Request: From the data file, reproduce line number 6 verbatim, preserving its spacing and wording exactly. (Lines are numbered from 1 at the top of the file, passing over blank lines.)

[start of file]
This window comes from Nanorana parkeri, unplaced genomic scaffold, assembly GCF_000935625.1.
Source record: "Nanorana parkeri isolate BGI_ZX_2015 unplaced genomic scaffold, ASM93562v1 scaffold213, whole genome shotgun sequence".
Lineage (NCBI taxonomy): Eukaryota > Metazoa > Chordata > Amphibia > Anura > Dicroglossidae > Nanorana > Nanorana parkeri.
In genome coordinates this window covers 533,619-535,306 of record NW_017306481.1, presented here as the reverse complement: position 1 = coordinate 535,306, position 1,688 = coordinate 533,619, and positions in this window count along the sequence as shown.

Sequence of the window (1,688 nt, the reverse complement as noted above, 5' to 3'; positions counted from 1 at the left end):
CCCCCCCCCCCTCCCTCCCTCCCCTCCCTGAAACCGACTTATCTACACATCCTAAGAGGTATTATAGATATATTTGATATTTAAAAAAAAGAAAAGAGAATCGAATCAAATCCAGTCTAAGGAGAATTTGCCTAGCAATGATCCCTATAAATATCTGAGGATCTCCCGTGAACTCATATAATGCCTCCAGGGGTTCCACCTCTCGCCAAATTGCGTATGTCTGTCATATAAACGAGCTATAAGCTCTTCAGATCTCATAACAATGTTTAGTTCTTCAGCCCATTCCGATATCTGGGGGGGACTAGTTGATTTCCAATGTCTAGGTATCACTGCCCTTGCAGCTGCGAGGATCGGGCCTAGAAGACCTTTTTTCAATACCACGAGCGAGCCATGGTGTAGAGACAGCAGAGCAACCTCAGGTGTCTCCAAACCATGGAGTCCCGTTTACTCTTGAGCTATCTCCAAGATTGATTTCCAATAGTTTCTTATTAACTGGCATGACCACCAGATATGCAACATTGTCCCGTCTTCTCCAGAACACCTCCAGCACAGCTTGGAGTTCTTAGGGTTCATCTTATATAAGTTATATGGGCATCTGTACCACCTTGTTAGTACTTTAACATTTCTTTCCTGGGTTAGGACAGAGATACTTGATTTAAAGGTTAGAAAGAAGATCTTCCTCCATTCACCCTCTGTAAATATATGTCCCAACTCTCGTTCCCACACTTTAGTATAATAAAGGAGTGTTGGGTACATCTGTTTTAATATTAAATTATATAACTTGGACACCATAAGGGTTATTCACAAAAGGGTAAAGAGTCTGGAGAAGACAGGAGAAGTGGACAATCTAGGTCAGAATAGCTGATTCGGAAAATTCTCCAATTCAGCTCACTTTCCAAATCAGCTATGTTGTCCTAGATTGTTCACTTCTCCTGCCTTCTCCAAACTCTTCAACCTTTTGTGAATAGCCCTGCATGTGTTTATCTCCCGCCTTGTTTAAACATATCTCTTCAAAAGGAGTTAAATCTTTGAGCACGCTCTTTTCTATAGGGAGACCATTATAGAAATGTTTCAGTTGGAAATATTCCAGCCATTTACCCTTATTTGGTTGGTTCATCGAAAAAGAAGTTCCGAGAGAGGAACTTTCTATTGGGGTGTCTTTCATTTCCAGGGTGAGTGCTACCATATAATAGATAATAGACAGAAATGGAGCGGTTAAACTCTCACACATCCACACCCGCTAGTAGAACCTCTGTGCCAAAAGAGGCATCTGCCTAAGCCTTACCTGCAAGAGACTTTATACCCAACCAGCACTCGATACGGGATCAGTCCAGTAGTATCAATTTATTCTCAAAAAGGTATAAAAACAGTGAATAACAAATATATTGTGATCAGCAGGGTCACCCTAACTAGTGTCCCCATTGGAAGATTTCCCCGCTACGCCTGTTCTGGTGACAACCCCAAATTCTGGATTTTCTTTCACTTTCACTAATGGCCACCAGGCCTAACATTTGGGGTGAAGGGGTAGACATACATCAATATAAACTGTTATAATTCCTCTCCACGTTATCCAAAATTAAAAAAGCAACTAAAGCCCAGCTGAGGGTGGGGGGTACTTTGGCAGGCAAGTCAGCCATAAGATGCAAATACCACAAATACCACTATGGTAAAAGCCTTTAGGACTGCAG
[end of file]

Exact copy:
CCCCCCCCCCCTCCCTCCCTCCCCTCCCTGAAACCGACTTATCTACACATCCTAAGAGGTATTATAGATATATTTGATATTTAAAAAAAAGAAAAGAGAATCGAATCAAATCCAGTCTAAGGAGAATTTGCCTAGCAATGATCCCTATAAATATCTGAGGATCTCCCGTGAACTCATATAATGCCTCCAGGGGTTCCACCTCTCGCCAAATTGCGTATGTCTGTCATATAAACGAGCTATAAGCTCTTCAGATCTCATAACAATGTTTAGTTCTTCAGCCCATTCCGATATCTGGGGGGGACTAGTTGATTTCCAATGTCTAGGTATCACTGCCCTTGCAGCTGCGAGGATCGGGCCTAGAAGACCTTTTTTCAATACCACGAGCGAGCCATGGTGTAGAGACAGCAGAGCAACCTCAGGTGTCTCCAAACCATGGAGTCCCGTTTACTCTTGAGCTATCTCCAAGATTGATTTCCAATAGTTTCTTATTAACTGGCATGACCACCAGATATGCAACATTGTCCCGTCTTCTCCAGAACACCTCCAGCACAGCTTGGAGTTCTTAGGGTTCATCTTATATAAGTTATATGGGCATCTGTACCACCTTGTTAGTACTTTAACATTTCTTTCCTGGGTTAGGACAGAGATACTTGATTTAAAGGTTAGAAAGAAGATCTTCCTCCATTCACCCTCTGTAAATATATGTCCCAACTCTCGTTCCCACACTTTAGTATAATAAAGGAGTGTTGGGTACATCTGTTTTAATATTAAATTATATAACTTGGACACCATAAGGGTTATTCACAAAAGGGTAAAGAGTCTGGAGAAGACAGGAGAAGTGGACAATCTAGGTCAGAATAGCTGATTCGGAAAATTCTCCAATTCAGCTCACTTTCCAAATCAGCTATGTTGTCCTAGATTGTTCACTTCTCCTGCCTTCTCCAAACTCTTCAACCTTTTGTGAATAGCCCTGCATGTGTTTATCTCCCGCCTTGTTTAAACATATCTCTTCAAAAGGAGTTAAATCTTTGAGCACGCTCTTTTCTATAGGGAGACCATTATAGAAATGTTTCAGTTGGAAATATTCCAGCCATTTACCCTTATTTGGTTGGTTCATCGAAAAAGAAGTTCCGAGAGAGGAACTTTCTATTGGGGTGTCTTTCATTTCCAGGGTGAGTGCTACCATATAATAGATAATAGACAGAAATGGAGCGGTTAAACTCTCACACATCCACACCCGCTAGTAGAACCTCTGTGCCAAAAGAGGCATCTGCCTAAGCCTTACCTGCAAGAGACTTTATACCCAACCAGCACTCGATACGGGATCAGTCCAGTAGTATCAATTTATTCTCAAAAAGGTATAAAAACAGTGAATAACAAATATATTGTGATCAGCAGGGTCACCCTAACTAGTGTCCCCATTGGAAGATTTCCCCGCTACGCCTGTTCTGGTGACAACCCCAAATTCTGGATTTTCTTTCACTTTCACTAATGGCCACCAGGCCTAACATTTGGGGTGAAGGGGTAGACATACATCAATATAAACTGTTATAATTCCTCTCCACGTTATCCAAAATTAAAAAAGCAACTAAAGCCCAGCTGAGGGTGGGGGGTACTTTGGCAGGCAAGTCAGCCATAAGATGCAAATACCACAAATACCACTATGGTAAAAGCCTTTAGGACTGCAG